With baseball in the Spring and basketball in the Summer, Justin enjoyed every opportunity to pursue the passion that influenced his approach to work and to life. “First of all came the idea of competitiveness, which is of course an important skill to have because it keeps you driven and keeps you hungry”, he explains. “But more than that it’s about teamwork. It’s about knowing how important it is for you to perform as an individual for the sake of the team, and also knowing how your performance can elevate the other people around you. Filmmaking is a pure team sport, and there’s no doubt in my mind that those skills transfer over”. 

Furthering that sense of being a team player is Justin’s experience in the industry before jumping into the director’s chair. “My previous background was as an agency producer”, he says, “so it’s easy for me to put myself into their shoes, so to speak. If someone from the agency comes up to me on set with a certain look in their eyes they won’t need to say any more. I’ll probably know exactly what they mean!”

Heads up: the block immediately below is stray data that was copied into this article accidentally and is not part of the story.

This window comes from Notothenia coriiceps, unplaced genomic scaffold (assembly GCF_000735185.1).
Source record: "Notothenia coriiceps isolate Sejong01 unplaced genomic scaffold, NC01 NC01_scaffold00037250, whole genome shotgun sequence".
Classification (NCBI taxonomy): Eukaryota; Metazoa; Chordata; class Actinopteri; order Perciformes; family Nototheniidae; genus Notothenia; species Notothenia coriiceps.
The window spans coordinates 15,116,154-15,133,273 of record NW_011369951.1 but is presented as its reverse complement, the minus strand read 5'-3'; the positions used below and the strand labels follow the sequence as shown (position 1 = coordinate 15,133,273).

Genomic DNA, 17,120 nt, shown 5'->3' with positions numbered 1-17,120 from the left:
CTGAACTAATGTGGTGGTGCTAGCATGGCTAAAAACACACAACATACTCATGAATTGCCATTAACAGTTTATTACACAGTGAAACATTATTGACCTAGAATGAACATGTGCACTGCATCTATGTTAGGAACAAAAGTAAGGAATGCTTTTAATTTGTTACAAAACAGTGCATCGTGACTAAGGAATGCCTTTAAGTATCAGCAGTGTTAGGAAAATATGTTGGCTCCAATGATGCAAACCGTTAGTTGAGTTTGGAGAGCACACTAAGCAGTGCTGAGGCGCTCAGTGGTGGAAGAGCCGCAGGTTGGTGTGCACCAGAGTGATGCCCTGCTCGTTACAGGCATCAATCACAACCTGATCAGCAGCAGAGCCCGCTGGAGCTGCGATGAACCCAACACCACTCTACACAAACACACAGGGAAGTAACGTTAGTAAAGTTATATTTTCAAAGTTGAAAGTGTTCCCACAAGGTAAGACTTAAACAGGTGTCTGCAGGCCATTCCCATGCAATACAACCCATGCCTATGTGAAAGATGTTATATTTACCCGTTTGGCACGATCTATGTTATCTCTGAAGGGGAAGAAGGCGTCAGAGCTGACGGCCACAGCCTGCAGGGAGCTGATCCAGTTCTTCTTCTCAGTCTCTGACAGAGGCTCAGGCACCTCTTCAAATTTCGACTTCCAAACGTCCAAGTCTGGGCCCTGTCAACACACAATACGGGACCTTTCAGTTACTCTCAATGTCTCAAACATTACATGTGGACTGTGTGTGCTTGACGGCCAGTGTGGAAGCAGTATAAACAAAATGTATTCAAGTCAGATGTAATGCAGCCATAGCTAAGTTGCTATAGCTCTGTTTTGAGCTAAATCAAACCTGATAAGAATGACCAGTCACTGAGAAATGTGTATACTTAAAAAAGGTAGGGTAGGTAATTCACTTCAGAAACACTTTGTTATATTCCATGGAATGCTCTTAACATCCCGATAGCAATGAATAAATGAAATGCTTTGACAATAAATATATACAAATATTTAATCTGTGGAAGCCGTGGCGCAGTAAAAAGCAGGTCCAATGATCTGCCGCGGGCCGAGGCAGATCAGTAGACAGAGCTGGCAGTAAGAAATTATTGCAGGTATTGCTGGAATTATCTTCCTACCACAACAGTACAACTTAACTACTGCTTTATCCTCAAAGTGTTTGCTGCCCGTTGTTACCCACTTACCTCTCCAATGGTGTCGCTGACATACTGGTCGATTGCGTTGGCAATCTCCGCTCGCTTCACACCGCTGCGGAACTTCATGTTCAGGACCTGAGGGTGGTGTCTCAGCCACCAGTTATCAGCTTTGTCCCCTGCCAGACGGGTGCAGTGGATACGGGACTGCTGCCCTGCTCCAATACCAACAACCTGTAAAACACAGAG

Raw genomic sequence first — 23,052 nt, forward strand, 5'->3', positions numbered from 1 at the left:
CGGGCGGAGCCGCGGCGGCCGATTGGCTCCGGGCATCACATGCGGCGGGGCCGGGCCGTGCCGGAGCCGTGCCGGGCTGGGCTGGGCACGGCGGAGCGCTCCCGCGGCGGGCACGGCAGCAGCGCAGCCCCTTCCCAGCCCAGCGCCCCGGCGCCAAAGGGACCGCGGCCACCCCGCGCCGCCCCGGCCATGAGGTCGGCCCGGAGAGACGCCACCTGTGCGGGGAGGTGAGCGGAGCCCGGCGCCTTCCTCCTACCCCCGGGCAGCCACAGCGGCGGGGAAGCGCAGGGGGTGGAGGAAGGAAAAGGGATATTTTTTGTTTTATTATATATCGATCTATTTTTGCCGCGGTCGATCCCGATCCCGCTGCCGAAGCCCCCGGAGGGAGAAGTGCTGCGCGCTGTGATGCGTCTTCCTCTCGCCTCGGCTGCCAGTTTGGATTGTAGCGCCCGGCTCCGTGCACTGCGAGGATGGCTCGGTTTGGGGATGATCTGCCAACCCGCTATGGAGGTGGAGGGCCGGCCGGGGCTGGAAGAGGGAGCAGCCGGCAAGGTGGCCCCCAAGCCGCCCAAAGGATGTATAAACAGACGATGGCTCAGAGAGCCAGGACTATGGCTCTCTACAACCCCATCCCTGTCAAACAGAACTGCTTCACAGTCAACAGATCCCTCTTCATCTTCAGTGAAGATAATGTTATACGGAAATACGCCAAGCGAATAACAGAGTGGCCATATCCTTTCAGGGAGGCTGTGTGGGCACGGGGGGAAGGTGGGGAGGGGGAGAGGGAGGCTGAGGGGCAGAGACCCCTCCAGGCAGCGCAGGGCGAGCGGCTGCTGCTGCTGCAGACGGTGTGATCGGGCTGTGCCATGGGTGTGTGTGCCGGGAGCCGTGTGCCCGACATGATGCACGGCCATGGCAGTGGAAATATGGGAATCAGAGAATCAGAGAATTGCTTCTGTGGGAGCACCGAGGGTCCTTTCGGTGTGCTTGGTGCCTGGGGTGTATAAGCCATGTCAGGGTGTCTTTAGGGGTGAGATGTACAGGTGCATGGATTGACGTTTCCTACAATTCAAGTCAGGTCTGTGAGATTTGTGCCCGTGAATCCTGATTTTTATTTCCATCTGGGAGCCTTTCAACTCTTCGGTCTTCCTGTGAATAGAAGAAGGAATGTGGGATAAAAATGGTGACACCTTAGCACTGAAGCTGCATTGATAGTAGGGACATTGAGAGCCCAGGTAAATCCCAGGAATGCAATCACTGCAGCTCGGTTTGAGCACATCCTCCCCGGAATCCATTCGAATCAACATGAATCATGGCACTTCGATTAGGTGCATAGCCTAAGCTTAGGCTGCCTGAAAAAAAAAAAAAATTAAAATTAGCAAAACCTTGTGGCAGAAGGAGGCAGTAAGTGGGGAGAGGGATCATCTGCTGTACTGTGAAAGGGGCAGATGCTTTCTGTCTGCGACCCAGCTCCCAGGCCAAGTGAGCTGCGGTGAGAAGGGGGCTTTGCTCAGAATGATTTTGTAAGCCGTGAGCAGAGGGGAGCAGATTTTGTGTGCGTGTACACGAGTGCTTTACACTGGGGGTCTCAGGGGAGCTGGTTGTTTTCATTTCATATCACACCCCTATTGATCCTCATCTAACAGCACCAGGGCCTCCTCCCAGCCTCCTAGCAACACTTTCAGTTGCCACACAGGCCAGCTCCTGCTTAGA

For Justin, that experience is a great way to build up the kind of empathy which can spark productive and rewarding on-set working relationships. “I aim to be a familiar person for people to work with, even if they haven’t met me before”, he explains. “I understand the nuances from different perspectives, and I hope that helps people put their trust in me”. 

The Spice Of Comedy

If Justin has an overriding ‘style’ as a filmmaker, something which shines through his work to date has been his own unique brand of comedy. “What I like to say about comedy is that it’s kind of the salt and pepper of film, in that it can blend with anything according to your taste”, notes the director. “My own preference is for a kind of smart or elevated comedy with wit as a kind of undertone. I’m really drawn towards that kind of work and I try to replicate it in my own”. 

When it comes to that style of comedy, Justin takes his cues from spots such as The Kawhi Question. “It’s not something you’d immediately think of as a comedy spot”, explains Justin, “but the whole setup has a subtly comic nature. You have these two kids on a political-style debate stage, making the argument as to whether Kawhi Leonard’s offensive or defensive skills are better. The subversive comedy comes from the flip between these young Black boys playing basketball and debating it like politicians. I love the spot, I’ll often just load it up and watch it for fun”. 

Above: ‘The Kawhi Question’ for Jordan Brand leans into a subtle style of comedy which Justin looks to emulate in his own work.